Small businesses that were skittish about the economy this summer started hiring in bigger numbers this fall, helping drive the unemployment rate down to 8.6 percent in November, the lowest in two and a half years.
The country added 120,000 jobs in November, the Labor Department said Friday. The economy has generated 100,000 or more jobs five months in a row — the first time that has happened since April 2006, well before the Great Recession.
"Something good is stirring in the U.S. economy," Ian Shepherdson, an economist at High Frequency Economics, said in a note to clients.
The stock market opened higher after the unemployment report came out. The Dow Jones industrial average climbed 48 points, good for a weekly gain of 836 points. The only bigger point gain in one week was in October 2008.
The report, one of the most closely watched economic indicators, showed that September and October were stronger months than first estimated. For four months in a row, the government has revised job growth figures higher for previous months.
Unemployment was 9 percent in October and has been stuck near or above that level for two and a half years. The last time unemployment was this low was March 2009, two months after President Barack Obama took office.
"Now is not the time to slam the brakes on the recovery, right now it's time to step on the gas," Obama said. He encouraged Congress to extend a tax cut that applies to 160 million Americans but is set to expire at year's end.
There's a lot more to these numbers that the lapdogs aren't telling you. Rush Limbaugh was just mentioning it and the stats are here at Bullfax.com.
Quick notes about the "falling" unemployment rate:
•In the last year, the civilian population rose by 1,726,000. Yet the labor force fell by 67,000. Those not in the labor force rose by 1,793,000.
•In November, those "Not in Labor Force" rose by a whopping 487,000. If you are not in the labor force, you are not counted as unemployed.
•Were it not for people dropping out of the labor force, the unemployment rate would be well over 11%.
Jobs Report at a Glance
Here is an overview of November Jobs Report, today's release.
•US Payrolls +120,000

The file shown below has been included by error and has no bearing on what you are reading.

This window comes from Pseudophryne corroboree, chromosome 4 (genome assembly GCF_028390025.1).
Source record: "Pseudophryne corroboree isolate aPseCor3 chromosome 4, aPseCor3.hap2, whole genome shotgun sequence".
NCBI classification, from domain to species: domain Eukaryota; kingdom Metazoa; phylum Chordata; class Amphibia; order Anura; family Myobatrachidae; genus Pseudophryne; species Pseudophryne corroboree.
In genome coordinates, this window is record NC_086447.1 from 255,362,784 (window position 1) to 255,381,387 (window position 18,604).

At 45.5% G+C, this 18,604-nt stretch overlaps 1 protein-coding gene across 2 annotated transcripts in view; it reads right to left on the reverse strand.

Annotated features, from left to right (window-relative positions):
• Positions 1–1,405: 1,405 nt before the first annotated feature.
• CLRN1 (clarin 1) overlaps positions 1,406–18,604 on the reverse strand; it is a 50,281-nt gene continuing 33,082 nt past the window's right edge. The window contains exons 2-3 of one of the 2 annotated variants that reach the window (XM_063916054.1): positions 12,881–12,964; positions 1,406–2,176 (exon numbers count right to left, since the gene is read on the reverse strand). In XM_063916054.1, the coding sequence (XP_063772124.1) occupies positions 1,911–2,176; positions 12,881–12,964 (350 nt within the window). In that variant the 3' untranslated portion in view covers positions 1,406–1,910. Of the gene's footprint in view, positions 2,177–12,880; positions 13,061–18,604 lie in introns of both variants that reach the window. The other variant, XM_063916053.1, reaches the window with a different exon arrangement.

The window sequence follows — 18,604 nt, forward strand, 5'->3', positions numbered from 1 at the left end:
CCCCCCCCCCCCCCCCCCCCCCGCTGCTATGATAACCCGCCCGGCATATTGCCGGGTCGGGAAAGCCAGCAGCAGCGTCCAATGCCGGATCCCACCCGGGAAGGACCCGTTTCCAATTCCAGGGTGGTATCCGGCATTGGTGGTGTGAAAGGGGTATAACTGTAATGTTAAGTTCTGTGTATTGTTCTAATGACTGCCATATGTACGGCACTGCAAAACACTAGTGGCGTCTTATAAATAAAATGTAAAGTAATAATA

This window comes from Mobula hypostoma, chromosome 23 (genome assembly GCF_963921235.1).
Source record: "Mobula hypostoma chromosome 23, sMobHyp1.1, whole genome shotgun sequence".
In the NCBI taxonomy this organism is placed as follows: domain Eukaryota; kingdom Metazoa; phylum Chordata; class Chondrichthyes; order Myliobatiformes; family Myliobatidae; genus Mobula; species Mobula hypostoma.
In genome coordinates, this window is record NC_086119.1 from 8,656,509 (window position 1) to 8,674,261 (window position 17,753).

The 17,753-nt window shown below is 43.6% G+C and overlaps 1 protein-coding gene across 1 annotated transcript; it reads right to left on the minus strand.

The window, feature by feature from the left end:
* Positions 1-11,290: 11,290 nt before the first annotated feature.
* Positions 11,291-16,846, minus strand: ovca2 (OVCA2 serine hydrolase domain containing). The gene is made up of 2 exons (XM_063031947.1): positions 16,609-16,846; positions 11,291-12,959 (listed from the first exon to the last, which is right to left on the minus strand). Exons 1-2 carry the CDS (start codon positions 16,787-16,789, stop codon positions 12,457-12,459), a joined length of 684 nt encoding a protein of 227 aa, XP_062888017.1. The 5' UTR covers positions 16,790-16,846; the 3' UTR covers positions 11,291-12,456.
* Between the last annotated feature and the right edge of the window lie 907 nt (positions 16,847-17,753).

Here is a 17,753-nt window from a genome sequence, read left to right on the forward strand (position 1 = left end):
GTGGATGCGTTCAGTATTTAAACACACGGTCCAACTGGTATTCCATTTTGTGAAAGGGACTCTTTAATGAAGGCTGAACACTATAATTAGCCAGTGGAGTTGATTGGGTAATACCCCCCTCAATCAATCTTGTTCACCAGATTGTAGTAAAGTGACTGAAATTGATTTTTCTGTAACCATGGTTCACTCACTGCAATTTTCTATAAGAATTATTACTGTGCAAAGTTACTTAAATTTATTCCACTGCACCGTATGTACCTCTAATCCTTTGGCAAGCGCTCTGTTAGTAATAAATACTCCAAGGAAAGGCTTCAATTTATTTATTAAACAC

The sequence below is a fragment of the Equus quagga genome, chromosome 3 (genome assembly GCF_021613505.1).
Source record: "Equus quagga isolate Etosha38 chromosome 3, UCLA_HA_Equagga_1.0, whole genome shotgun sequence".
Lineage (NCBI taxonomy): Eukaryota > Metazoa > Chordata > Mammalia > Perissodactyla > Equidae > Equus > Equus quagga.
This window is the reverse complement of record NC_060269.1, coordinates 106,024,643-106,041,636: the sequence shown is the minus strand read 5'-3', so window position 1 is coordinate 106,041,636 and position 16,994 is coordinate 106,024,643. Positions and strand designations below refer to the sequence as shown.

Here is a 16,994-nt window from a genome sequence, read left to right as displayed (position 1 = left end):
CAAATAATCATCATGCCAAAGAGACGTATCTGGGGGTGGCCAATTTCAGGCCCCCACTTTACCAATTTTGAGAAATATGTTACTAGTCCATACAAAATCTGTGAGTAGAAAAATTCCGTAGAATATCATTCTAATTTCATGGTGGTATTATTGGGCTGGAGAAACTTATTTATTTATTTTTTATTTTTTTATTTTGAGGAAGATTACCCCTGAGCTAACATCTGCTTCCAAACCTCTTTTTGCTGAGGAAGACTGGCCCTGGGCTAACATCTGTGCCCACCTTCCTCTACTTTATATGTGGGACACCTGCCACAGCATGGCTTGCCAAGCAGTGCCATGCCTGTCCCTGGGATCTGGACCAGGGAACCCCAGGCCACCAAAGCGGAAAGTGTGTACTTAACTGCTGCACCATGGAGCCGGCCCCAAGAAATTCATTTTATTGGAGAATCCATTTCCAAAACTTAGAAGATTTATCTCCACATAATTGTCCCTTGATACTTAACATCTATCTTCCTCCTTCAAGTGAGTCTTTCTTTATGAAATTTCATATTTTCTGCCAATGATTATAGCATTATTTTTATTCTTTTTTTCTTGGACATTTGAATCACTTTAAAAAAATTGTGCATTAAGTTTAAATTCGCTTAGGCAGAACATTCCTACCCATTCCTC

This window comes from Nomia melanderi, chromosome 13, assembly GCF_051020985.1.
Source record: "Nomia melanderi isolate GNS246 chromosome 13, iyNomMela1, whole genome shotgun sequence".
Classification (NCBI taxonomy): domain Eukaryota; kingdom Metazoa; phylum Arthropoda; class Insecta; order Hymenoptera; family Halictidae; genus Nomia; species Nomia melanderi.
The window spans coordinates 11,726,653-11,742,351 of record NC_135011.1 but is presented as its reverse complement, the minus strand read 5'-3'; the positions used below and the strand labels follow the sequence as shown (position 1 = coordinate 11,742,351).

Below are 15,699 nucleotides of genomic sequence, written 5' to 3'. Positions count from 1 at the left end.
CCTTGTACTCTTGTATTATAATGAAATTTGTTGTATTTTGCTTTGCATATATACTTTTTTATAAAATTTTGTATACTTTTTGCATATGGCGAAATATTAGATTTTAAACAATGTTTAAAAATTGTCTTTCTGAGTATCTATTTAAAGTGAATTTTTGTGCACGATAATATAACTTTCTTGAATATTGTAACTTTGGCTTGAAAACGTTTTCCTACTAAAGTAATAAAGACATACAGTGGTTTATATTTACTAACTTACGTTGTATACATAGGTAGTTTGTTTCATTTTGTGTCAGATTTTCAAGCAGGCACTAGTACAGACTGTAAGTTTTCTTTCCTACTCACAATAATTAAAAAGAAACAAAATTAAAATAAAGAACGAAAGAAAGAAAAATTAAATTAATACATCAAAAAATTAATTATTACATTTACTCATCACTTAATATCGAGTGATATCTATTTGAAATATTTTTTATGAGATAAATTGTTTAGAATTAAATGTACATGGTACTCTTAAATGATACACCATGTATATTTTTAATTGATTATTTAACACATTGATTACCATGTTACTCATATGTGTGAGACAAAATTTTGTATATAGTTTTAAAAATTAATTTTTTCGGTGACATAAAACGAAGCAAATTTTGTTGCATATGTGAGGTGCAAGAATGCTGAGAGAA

•US Unemployment Rate Declined .4 to 8.6%
•Civilian labor force fell by 315,000
•Those Not in Labor Force rose by 487,000
•Participation Rate fell .2 percentage points to 64.0%, nearly matching a low last seen in 1984
•Actual number of Employed (by Household Survey) rose by 278,000
•Unemployment fell by 594,000
•Civilian population rose by 172,000
•Average workweek for all employees on private nonfarm payrolls was unchanged at 34.3 hours for the second consecutive month.
•The average workweek for production and nonsupervisory employees on private nonfarm payrolls edged down 0.1 hour to 33.6 hours in November.
•Average hourly earnings for all employees in the private sector fell by 2 cents to $23.18
•Government employment decreased by 20,000
•The private sector has only recovered 33 percent of jobs lost in the peak-to-trough period of January 2008 to February 2010.
Recall that the unemployment rate varies in accordance with the Household Survey not the reported headline jobs number, and not in accordance with the weekly claims data.
For the second month the labor force rose. This is a welcome sign. However, were it not for people dropping out of the labor force for the past two years, the unemployment rate would be well over 11%.
So, in other words, the unemployment rate dropped while more people left the labor force. Kinda like 2+2=50.
There's going to be a lot more fuzzy math in the run up to next year's eleciton, because the media's job is to get their false-Messiah Obama re-elected.